Let me start by recommending a good relationship with the principal of your child's school. It's always a good idea to get to know this person and make sure that he or she knows who you are and who your child is. Even if you have to do this in the guise of getting your child acclimated to a new school, a new classroom, or a new school leader, find some way to get on a "hi, how are you?" basis with the person in the front office. Keep it cool, and do it before there's an issue.
Because when there is an issue, with a teacher, another student, or the stupid math book (Grrr, Investigations, Math!), you want to deal with someone who is going to listen, even if he or she can't immediately make a change. Over the years, I've seen too many parents come in with guns blazing (okay, maybe that's a bad figure of speech to use about a school); when they haven't taken the time to see the teacher, or the other student, or the principal, as a fellow human being. Most of these parents wind up more frustrated than when they came in.
The principal of the boys' school called me last Fall to let me know about a couple of incidents on the playground where Pumpkin was being chased and teased by other boys. He told me that he had spoken to all the boys involved, that he and the playground monitors were keeping an eye on the situation and that he'd let me know if anything further developed.
When I talked to Pumpkin about it, or tried to, he clammed up. When you try to address anything serious with him he physically curls into himself. If you've ever pulled a snail or periwinkle from its sticking place on a rock and watched it close up its shell, you'll know what I deal with. Every time.
Eventually, I got from him that a bunch of second graders had been teasing him, and that he mostly plays by himself on the playground, but he didn't want to talk about it much further than that. I let it go and try to approach it in a less direct manner from time to time.
Now I've talked before about Pumpkin's hypersilliness, but I may not have mentioned that he is aware that some kids find his behavior funny. Funny haha. What he seems not to be aware of, or is deliberately ignoring, who knows, is that he is getting to be the age where some kids find his behavior "funny peculiar." So I can totally see him starting something with the older boys thinking that it was going to make them laugh, and not realizing that they might think he was weird and respond by chasing him away or calling him names.
So let's fast forward to January. One Sunday evening I get a call at home from Pumpkin's Sunday school teacher. She's been incredibly supportive of the boys and has seen quite a bit in terms of quirky behavior from many other children in the congregation. She's used to Pumpkin drawing and sticking mostly with drawing as a form of expressing the lessons in the atrium. She called me because that morning, out of the blue and apropos of nothing, Pumpkin looked straight at her and said "I don't understand what the kids on the playground are saying to me." She didn't know what it meant and she couldn't get him to talk about it further, but she thought I ought to know in case he was being bullied, and I needed to address it.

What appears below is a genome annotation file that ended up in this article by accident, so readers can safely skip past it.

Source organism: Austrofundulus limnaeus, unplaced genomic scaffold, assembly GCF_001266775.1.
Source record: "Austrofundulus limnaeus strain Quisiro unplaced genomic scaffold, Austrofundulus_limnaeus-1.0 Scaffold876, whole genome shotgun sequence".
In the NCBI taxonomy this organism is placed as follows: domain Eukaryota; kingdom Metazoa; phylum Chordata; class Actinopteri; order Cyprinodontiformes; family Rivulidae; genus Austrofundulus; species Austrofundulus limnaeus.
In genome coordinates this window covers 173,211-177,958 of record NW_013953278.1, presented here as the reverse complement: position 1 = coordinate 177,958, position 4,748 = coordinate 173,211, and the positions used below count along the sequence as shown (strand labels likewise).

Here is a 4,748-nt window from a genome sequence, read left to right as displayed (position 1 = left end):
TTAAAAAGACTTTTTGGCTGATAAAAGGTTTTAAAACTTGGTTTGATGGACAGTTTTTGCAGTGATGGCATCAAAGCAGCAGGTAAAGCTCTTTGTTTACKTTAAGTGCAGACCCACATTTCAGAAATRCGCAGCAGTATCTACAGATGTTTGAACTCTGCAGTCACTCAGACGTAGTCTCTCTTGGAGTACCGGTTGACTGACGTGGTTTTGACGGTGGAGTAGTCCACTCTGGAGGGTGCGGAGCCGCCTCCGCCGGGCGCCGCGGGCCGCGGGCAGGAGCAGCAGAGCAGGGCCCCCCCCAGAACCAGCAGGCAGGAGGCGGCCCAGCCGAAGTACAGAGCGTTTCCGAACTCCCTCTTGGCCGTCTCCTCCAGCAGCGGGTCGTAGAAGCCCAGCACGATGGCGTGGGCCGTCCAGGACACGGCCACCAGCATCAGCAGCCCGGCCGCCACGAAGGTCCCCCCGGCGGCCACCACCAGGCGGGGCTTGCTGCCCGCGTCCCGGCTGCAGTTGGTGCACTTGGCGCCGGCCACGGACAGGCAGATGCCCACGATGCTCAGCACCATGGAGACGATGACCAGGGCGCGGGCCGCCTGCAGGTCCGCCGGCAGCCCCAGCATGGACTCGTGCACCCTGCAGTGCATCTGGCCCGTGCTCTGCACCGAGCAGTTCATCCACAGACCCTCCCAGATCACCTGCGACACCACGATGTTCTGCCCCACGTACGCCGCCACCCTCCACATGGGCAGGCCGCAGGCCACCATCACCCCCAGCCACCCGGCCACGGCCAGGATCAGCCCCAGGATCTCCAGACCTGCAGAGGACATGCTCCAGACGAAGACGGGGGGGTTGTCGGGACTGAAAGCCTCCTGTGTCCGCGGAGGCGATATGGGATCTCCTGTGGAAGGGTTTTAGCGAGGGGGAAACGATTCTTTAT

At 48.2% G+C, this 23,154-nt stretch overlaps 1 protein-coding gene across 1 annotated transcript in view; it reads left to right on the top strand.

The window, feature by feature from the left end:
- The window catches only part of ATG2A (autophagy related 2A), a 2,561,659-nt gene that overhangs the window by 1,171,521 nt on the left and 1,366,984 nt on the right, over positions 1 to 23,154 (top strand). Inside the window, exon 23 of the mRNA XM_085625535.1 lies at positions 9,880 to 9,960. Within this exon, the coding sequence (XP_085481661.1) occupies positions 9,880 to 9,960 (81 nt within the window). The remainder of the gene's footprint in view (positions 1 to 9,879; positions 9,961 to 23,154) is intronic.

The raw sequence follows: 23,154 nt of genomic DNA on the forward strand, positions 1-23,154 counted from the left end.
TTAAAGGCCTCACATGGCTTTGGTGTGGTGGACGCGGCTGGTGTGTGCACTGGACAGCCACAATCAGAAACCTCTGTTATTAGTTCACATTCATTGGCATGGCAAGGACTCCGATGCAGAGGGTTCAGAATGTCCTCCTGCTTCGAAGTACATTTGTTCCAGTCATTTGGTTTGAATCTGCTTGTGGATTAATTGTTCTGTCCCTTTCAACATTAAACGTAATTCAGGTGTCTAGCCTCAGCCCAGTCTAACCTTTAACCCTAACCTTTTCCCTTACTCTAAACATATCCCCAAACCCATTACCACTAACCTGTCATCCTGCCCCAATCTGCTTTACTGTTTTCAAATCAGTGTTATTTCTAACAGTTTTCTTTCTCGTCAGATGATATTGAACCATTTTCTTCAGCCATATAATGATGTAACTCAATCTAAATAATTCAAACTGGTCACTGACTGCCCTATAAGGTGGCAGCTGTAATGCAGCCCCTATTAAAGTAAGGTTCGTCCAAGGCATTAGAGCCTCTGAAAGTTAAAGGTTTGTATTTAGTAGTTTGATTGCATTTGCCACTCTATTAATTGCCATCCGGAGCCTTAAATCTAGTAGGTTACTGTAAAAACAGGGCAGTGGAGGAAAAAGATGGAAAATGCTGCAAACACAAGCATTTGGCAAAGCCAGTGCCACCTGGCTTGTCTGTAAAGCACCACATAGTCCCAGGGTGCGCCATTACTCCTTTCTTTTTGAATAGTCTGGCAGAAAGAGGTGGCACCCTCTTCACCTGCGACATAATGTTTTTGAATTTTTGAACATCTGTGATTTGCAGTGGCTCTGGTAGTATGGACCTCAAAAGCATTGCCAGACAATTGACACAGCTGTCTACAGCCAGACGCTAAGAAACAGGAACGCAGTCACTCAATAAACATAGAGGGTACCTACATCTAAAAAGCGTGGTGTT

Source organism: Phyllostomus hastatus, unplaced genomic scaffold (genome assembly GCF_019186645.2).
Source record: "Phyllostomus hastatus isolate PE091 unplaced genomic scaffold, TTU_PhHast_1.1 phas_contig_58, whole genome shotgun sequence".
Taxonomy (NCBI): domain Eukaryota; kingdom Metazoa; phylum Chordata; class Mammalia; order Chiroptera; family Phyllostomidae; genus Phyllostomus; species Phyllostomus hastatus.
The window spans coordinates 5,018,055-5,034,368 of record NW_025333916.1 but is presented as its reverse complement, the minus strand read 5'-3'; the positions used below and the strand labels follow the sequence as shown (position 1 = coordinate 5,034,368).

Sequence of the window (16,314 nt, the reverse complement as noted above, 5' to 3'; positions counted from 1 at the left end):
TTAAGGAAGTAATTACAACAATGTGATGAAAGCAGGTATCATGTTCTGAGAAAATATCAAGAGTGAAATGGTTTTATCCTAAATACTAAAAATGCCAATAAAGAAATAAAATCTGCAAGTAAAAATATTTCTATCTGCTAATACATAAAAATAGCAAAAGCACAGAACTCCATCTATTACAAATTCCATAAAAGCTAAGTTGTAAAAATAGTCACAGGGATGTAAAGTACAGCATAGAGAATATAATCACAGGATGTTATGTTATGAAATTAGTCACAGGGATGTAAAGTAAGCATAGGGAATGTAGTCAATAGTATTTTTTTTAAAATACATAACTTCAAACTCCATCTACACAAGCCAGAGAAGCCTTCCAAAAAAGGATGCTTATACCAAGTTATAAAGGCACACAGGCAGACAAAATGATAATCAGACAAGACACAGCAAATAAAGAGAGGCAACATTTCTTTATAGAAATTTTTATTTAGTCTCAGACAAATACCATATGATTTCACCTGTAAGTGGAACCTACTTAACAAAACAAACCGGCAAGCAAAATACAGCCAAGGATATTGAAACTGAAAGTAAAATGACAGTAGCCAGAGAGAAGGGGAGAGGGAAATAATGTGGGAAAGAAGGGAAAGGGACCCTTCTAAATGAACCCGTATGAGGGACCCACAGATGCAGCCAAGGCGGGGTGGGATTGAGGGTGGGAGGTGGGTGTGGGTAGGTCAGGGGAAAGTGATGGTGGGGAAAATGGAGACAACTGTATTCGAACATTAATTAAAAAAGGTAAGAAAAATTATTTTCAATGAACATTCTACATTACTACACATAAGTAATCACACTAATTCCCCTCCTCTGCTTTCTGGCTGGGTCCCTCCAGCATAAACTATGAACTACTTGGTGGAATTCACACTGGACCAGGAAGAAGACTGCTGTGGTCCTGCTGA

A couple of days later, I went to the prinicpal. He told me he wasn't aware of any escalation with the original group of boys, but he would ask around and try to take the time to observe Pumpkin out on the playground (there's a large panoramic window in the upper hallway where he can look down on the playground and see quite a bit).
For his part, Pumpkin acted like he didn't know what I was talking about.
In the past couple of years there has been at least one other boy that Pumpkin connected with. I would hear that child's name constantly. Last year, several girls in his class would run up and hug him. This year, I'm getting none of that. He's more frequently mentioning one child or another who is "mean."
The school deliberately split him from his best friend of last year because the two of them together would not be conducive to learning. I supported that decision even though I liked this other kid and his family. First grade is not Kindergarten. There is much less "play time." Unfortunately, I know almost no one in Pumpkin's current class. The one kid I did know, I was worried about, not because he was mean, but because he could be a significant distraction. As it happens, the two of them don't seem to spin in the same circles. This is where I feel at a distinct disadvantage not being there during the day. Since I'm working in an office all five days, there is no way for personal observations to support or refute what I think is happening.
Last week, the principal called and left a message. Pumpkin happened to be in the room when we heard the message and he likely recognized the voice as the same person who does the Pledge of Allegiance and the Peace Builder's (anti-bullying program) pledge over the PA system every morning. The message was essentially this: Pumpkin does a lot of climbing, he is completely oblivious to the kids in the same space as he is and often climbs right over them, plows right through them, leading to protests from the other boys. This is completely consistent with behavior we have seen in other arenas and something we've been trying to correct for years, but can only seem to address on a case by case basis.
The next time I saw the principal, he had a story for me. The day after his last phone call, Pumpkin came into the principal's office with an offering of sorts. He'd drawn a sign with the name of the school on it and he wanted to give it to the principal for his collection.
Now Pumpkin won't talk to us about his reactions to things, but clearly he's thinking about them. Too often, I'm left wondering what goes on in his head.